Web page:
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Birth Rights Are a First World Problem

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#FirstWorldproblems, reads the hashtag after a severe comment left by a man on a blog post. The post was an intimate piece about how the writer's birth experience had left her traumatised for years and post-natally depressed. I read her honest, open words with empathy, and I couldn't help but marvel at the man's callousness.

First World problems.

In a way, he is right. In the most powerful country in the world, the U.S., women are the least empowered during childbirth. Despite the U.S. government spending the most money on highly medicalised care, a labouring woman is more likely to die during childbirth in America than in any other developed country in the world, including some underdeveloped countries, for example Albania.

Part of the problem is due to a wide disparity between the conditions that science shows are optimal for childbirth, and what the Western medical profession advocates. Many traditional birthing methods have actually been found to be less risky for the birthing mother, such as delivering the baby while squatting, avoiding regular internal examinations, and avoiding continuous monitoring of the baby's heartbeat during labour, but as of yet the science has not filtered down to the hospital setting, and women are often advised to do the opposite of what would actually be safest and best for them.

While medicine has its place in treating the few women and babies who really do need the additional care and intervention in order to thrive, mostly it causes problems for the labouring women who would otherwise be fine without it. Today, childbirth is viewed and treated as a medical procedure that carries dangerous risks with it. Historically, women were supported by a midwife throughout pregnancy and labour, but in hospitals today this consistent support has become the exception rather than the norm. Continuous care in and post-Biblical times is believed to have led to healthier mothers and babies, but in the early 20th century doctors began to challenge traditional midwifery, claiming that modern medical procedures and techniques were better than the traditional folk medicine practiced by midwives. Slowly the art of midwifery was medicalised and taken over by surgeons and doctors, and the knowledge and experience that midwives passed down to new generations of women has been lost today as midwives struggle to tick boxes that have been set for them, juggle paperwork and follow protocols, and answer to senior doctors - who do not attend births, but look at the notes that follow them - instead of focusing on providing care.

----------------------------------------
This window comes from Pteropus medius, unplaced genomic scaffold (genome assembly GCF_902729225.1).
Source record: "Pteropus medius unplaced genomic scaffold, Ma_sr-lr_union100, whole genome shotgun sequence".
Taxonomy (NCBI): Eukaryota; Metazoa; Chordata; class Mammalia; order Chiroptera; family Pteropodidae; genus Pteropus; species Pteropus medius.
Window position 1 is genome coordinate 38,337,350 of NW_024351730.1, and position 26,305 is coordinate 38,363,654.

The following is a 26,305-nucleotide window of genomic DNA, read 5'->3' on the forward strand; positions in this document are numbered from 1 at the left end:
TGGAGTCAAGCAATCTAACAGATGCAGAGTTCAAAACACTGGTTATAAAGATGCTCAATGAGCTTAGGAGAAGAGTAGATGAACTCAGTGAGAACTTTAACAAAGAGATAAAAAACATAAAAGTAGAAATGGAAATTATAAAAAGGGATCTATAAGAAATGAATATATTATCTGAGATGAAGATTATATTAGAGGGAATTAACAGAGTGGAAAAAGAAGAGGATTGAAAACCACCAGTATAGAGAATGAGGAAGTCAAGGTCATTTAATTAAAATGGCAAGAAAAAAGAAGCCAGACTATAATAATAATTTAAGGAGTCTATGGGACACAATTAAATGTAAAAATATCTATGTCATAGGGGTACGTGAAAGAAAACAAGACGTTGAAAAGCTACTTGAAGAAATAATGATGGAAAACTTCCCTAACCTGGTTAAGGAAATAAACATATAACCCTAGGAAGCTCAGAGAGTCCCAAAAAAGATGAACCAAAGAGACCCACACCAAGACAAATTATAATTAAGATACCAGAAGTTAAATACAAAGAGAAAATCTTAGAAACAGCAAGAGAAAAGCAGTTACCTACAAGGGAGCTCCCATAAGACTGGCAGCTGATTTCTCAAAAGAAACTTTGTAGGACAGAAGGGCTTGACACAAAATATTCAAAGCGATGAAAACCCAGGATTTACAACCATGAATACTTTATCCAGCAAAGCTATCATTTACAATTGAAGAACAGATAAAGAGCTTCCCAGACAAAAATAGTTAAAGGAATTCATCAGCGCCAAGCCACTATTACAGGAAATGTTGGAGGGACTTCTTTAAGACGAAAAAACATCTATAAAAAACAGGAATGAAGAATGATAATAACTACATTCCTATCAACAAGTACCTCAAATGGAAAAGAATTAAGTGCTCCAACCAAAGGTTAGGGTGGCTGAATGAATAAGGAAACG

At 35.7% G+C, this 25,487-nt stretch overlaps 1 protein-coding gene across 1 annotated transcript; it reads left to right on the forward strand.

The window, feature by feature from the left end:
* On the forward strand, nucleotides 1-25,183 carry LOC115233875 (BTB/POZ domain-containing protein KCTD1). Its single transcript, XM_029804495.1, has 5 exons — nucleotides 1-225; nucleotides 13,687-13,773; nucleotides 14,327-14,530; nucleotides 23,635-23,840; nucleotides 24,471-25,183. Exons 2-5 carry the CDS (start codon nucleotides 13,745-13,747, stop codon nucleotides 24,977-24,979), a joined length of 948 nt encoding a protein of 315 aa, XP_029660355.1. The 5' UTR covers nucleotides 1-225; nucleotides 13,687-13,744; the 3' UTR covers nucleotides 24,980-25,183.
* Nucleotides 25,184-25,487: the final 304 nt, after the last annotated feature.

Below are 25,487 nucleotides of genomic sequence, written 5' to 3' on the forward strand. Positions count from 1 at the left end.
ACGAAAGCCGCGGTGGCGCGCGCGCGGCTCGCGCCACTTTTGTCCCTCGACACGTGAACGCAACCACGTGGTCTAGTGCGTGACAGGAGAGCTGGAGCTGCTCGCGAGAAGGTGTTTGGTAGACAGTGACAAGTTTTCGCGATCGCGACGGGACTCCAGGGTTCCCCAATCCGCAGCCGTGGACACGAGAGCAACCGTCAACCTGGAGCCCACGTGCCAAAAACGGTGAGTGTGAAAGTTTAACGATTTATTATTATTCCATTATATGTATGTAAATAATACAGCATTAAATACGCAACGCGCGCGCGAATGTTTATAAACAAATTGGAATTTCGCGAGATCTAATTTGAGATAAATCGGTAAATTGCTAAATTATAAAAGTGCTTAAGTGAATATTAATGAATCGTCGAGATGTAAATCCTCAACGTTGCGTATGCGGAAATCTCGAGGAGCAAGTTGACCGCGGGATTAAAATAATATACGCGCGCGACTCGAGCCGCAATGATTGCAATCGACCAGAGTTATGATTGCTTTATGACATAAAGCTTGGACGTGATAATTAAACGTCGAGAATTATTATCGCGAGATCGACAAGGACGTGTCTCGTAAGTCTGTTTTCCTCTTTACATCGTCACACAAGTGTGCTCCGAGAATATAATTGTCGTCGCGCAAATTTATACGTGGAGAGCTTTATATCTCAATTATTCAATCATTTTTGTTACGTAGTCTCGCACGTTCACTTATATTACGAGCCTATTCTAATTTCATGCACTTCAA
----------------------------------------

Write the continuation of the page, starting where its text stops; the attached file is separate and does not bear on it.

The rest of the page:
At the intentional community The Farm Midwifery Center in the U.S., co-founder and long-term midwife Ina May Gaskin has successfully been delivering babies in a home-like environment with a minimum intervention rate since the 1970s. Women travel from all over the world to give birth on The Farm, because the studies and statistics of the Centre speak for themselves. The C-section rate at The Farm is less than 2%, compared to the U.S. national average of 32.8%in 2012, and the current rate of 25% in the U.K. Infant mortality and maternal death rates at The Farm are 0%.